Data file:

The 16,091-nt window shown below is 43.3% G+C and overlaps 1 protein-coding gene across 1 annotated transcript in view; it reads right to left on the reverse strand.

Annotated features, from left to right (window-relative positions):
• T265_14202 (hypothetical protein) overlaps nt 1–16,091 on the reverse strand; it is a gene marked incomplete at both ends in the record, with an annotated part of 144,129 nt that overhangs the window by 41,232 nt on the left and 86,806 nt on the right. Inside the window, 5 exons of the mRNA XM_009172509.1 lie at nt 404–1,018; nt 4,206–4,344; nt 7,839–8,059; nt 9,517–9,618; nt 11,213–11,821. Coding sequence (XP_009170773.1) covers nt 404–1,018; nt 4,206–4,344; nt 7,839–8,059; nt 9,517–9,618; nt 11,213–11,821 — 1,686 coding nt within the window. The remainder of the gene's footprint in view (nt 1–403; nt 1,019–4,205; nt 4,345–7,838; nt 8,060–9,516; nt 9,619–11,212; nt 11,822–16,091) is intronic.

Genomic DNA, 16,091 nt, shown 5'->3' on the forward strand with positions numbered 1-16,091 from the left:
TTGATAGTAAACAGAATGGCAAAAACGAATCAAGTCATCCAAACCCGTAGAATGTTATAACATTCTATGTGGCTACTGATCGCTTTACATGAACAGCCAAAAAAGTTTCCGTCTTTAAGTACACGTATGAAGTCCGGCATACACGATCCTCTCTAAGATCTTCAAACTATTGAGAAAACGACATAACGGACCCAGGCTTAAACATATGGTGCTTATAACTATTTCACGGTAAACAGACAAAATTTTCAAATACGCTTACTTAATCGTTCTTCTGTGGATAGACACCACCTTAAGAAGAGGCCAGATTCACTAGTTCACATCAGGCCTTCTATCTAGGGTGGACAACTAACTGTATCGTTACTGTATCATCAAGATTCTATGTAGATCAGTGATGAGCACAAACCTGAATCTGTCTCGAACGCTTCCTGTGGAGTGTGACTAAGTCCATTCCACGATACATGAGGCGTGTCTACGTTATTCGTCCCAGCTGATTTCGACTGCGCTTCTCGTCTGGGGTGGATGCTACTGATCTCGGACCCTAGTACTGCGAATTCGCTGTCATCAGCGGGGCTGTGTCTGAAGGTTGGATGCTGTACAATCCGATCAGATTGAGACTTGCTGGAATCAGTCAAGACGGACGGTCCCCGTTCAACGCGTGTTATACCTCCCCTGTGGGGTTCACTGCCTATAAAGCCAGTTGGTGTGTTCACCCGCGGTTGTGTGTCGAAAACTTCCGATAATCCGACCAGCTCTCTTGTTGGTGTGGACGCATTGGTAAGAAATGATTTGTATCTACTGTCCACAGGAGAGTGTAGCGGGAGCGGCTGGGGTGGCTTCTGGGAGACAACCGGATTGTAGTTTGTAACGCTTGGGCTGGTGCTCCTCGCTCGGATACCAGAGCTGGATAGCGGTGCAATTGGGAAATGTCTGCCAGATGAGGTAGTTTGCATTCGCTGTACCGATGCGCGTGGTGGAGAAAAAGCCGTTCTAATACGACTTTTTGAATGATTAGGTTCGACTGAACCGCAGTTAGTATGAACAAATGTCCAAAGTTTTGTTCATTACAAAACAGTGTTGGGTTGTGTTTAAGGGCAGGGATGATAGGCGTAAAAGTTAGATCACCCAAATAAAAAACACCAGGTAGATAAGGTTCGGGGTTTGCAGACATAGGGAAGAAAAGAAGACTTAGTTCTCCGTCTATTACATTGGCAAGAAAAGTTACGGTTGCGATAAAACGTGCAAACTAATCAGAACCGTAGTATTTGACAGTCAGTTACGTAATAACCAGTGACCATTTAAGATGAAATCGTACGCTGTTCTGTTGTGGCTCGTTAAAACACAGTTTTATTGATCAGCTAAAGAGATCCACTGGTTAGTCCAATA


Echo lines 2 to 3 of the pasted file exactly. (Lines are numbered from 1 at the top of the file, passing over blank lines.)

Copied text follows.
Annotated features, from left to right (window-relative positions):
• T265_14202 (hypothetical protein) overlaps nt 1–16,091 on the reverse strand; it is a gene marked incomplete at both ends in the record, with an annotated part of 144,129 nt that overhangs the window by 41,232 nt on the left and 86,806 nt on the right. Inside the window, 5 exons of the mRNA XM_009172509.1 lie at nt 404–1,018; nt 4,206–4,344; nt 7,839–8,059; nt 9,517–9,618; nt 11,213–11,821. Coding sequence (XP_009170773.1) covers nt 404–1,018; nt 4,206–4,344; nt 7,839–8,059; nt 9,517–9,618; nt 11,213–11,821 — 1,686 coding nt within the window. The remainder of the gene's footprint in view (nt 1–403; nt 1,019–4,205; nt 4,345–7,838; nt 8,060–9,516; nt 9,619–11,212; nt 11,822–16,091) is intronic.